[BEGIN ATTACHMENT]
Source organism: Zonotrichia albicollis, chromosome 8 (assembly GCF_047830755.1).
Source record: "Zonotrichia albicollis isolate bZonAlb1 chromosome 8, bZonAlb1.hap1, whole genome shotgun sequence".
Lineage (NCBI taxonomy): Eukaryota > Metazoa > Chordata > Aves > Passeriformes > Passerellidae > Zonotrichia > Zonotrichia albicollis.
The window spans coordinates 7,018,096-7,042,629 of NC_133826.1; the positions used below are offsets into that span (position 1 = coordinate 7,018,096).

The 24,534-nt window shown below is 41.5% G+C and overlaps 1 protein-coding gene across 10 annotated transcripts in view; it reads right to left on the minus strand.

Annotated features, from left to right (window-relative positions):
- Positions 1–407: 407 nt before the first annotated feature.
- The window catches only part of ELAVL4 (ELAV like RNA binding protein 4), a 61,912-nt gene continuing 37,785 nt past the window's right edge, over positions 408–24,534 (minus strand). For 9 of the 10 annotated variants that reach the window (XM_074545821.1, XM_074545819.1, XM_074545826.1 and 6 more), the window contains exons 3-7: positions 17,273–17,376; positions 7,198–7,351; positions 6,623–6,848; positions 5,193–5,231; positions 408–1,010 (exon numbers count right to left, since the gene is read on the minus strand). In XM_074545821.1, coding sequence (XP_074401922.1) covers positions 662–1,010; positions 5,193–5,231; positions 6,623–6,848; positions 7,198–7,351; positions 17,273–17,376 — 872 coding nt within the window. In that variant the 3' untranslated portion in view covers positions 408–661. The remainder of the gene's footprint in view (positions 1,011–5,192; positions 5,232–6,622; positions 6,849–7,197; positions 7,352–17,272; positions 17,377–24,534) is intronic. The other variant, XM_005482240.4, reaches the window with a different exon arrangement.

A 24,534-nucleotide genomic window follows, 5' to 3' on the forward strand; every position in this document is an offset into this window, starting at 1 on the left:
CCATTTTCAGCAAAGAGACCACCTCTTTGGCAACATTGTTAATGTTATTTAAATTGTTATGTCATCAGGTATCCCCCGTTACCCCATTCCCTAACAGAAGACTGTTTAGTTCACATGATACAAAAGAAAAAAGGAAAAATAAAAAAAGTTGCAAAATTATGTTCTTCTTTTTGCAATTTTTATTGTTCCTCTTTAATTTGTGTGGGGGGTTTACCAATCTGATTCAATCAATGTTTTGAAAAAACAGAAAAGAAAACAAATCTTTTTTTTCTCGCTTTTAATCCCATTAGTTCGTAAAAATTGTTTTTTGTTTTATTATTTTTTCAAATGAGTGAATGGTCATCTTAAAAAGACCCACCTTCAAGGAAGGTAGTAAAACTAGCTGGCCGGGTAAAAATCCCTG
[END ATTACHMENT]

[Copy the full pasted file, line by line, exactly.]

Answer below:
Source organism: Zonotrichia albicollis, chromosome 8 (assembly GCF_047830755.1).
Source record: "Zonotrichia albicollis isolate bZonAlb1 chromosome 8, bZonAlb1.hap1, whole genome shotgun sequence".
Lineage (NCBI taxonomy): Eukaryota > Metazoa > Chordata > Aves > Passeriformes > Passerellidae > Zonotrichia > Zonotrichia albicollis.
The window spans coordinates 7,018,096-7,042,629 of NC_133826.1; the positions used below are offsets into that span (position 1 = coordinate 7,018,096).

The 24,534-nt window shown below is 41.5% G+C and overlaps 1 protein-coding gene across 10 annotated transcripts in view; it reads right to left on the minus strand.

Annotated features, from left to right (window-relative positions):
- Positions 1–407: 407 nt before the first annotated feature.
- The window catches only part of ELAVL4 (ELAV like RNA binding protein 4), a 61,912-nt gene continuing 37,785 nt past the window's right edge, over positions 408–24,534 (minus strand). For 9 of the 10 annotated variants that reach the window (XM_074545821.1, XM_074545819.1, XM_074545826.1 and 6 more), the window contains exons 3-7: positions 17,273–17,376; positions 7,198–7,351; positions 6,623–6,848; positions 5,193–5,231; positions 408–1,010 (exon numbers count right to left, since the gene is read on the minus strand). In XM_074545821.1, coding sequence (XP_074401922.1) covers positions 662–1,010; positions 5,193–5,231; positions 6,623–6,848; positions 7,198–7,351; positions 17,273–17,376 — 872 coding nt within the window. In that variant the 3' untranslated portion in view covers positions 408–661. The remainder of the gene's footprint in view (positions 1,011–5,192; positions 5,232–6,622; positions 6,849–7,197; positions 7,352–17,272; positions 17,377–24,534) is intronic. The other variant, XM_005482240.4, reaches the window with a different exon arrangement.

A 24,534-nucleotide genomic window follows, 5' to 3' on the forward strand; every position in this document is an offset into this window, starting at 1 on the left:
CCATTTTCAGCAAAGAGACCACCTCTTTGGCAACATTGTTAATGTTATTTAAATTGTTATGTCATCAGGTATCCCCCGTTACCCCATTCCCTAACAGAAGACTGTTTAGTTCACATGATACAAAAGAAAAAAGGAAAAATAAAAAAAGTTGCAAAATTATGTTCTTCTTTTTGCAATTTTTATTGTTCCTCTTTAATTTGTGTGGGGGGTTTACCAATCTGATTCAATCAATGTTTTGAAAAAACAGAAAAGAAAACAAATCTTTTTTTTCTCGCTTTTAATCCCATTAGTTCGTAAAAATTGTTTTTTGTTTTATTATTTTTTCAAATGAGTGAATGGTCATCTTAAAAAGACCCACCTTCAAGGAAGGTAGTAAAACTAGCTGGCCGGGTAAAAATCCCTG